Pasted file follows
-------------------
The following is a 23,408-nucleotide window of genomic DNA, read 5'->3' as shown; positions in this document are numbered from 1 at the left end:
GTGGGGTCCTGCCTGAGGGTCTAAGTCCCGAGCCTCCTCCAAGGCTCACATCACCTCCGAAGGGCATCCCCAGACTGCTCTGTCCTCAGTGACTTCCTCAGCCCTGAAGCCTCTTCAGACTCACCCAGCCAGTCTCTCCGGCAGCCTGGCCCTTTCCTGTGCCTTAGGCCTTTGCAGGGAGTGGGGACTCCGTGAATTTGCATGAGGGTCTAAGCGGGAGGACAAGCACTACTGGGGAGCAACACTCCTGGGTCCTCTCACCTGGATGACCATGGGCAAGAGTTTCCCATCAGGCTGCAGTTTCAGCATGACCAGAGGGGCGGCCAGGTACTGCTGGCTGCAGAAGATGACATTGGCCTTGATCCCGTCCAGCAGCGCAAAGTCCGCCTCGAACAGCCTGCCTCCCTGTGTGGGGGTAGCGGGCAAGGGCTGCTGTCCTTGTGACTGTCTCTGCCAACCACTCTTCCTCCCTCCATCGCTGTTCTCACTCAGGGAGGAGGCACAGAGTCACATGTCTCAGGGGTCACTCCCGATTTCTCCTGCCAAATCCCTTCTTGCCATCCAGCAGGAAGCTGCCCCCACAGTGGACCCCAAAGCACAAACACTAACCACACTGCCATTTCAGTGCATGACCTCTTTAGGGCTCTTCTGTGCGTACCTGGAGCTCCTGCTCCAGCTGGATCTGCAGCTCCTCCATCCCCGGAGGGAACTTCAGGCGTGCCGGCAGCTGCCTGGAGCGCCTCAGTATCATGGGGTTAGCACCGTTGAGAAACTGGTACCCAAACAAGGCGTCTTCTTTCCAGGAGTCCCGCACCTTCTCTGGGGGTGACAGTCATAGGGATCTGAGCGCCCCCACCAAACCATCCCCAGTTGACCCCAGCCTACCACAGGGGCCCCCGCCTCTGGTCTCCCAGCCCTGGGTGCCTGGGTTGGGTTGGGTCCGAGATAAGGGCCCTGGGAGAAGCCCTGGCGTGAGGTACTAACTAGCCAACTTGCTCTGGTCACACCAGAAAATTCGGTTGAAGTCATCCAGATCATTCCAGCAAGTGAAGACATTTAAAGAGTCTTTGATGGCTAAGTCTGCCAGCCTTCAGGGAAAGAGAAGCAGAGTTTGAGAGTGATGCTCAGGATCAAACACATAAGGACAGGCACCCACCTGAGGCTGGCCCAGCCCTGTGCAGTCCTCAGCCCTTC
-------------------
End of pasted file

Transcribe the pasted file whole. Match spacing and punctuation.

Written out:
The following is a 23,408-nucleotide window of genomic DNA, read 5'->3' as shown; positions in this document are numbered from 1 at the left end:
GTGGGGTCCTGCCTGAGGGTCTAAGTCCCGAGCCTCCTCCAAGGCTCACATCACCTCCGAAGGGCATCCCCAGACTGCTCTGTCCTCAGTGACTTCCTCAGCCCTGAAGCCTCTTCAGACTCACCCAGCCAGTCTCTCCGGCAGCCTGGCCCTTTCCTGTGCCTTAGGCCTTTGCAGGGAGTGGGGACTCCGTGAATTTGCATGAGGGTCTAAGCGGGAGGACAAGCACTACTGGGGAGCAACACTCCTGGGTCCTCTCACCTGGATGACCATGGGCAAGAGTTTCCCATCAGGCTGCAGTTTCAGCATGACCAGAGGGGCGGCCAGGTACTGCTGGCTGCAGAAGATGACATTGGCCTTGATCCCGTCCAGCAGCGCAAAGTCCGCCTCGAACAGCCTGCCTCCCTGTGTGGGGGTAGCGGGCAAGGGCTGCTGTCCTTGTGACTGTCTCTGCCAACCACTCTTCCTCCCTCCATCGCTGTTCTCACTCAGGGAGGAGGCACAGAGTCACATGTCTCAGGGGTCACTCCCGATTTCTCCTGCCAAATCCCTTCTTGCCATCCAGCAGGAAGCTGCCCCCACAGTGGACCCCAAAGCACAAACACTAACCACACTGCCATTTCAGTGCATGACCTCTTTAGGGCTCTTCTGTGCGTACCTGGAGCTCCTGCTCCAGCTGGATCTGCAGCTCCTCCATCCCCGGAGGGAACTTCAGGCGTGCCGGCAGCTGCCTGGAGCGCCTCAGTATCATGGGGTTAGCACCGTTGAGAAACTGGTACCCAAACAAGGCGTCTTCTTTCCAGGAGTCCCGCACCTTCTCTGGGGGTGACAGTCATAGGGATCTGAGCGCCCCCACCAAACCATCCCCAGTTGACCCCAGCCTACCACAGGGGCCCCCGCCTCTGGTCTCCCAGCCCTGGGTGCCTGGGTTGGGTTGGGTCCGAGATAAGGGCCCTGGGAGAAGCCCTGGCGTGAGGTACTAACTAGCCAACTTGCTCTGGTCACACCAGAAAATTCGGTTGAAGTCATCCAGATCATTCCAGCAAGTGAAGACATTTAAAGAGTCTTTGATGGCTAAGTCTGCCAGCCTTCAGGGAAAGAGAAGCAGAGTTTGAGAGTGATGCTCAGGATCAAACACATAAGGACAGGCACCCACCTGAGGCTGGCCCAGCCCTGTGCAGTCCTCAGCCCTTC